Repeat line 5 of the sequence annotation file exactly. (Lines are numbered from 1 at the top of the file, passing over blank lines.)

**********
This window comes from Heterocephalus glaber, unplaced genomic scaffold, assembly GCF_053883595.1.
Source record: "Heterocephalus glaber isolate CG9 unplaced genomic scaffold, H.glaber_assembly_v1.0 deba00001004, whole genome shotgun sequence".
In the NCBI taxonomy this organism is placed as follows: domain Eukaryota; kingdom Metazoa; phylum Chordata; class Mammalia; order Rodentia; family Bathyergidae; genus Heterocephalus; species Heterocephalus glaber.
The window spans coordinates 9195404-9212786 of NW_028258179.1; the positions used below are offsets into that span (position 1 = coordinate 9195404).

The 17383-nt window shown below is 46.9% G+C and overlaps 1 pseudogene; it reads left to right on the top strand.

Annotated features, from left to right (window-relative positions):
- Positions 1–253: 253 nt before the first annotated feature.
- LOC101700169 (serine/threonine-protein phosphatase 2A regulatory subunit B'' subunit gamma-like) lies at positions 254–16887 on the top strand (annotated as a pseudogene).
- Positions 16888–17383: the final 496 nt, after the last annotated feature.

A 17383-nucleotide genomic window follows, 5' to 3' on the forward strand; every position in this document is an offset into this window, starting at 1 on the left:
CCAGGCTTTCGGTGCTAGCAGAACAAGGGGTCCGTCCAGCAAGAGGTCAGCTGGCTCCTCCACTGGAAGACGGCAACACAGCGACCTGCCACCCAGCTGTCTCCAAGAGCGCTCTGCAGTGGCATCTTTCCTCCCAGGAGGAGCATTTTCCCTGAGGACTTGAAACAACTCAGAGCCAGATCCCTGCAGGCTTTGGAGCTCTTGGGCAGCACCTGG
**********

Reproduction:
The 17383-nt window shown below is 46.9% G+C and overlaps 1 pseudogene; it reads left to right on the top strand.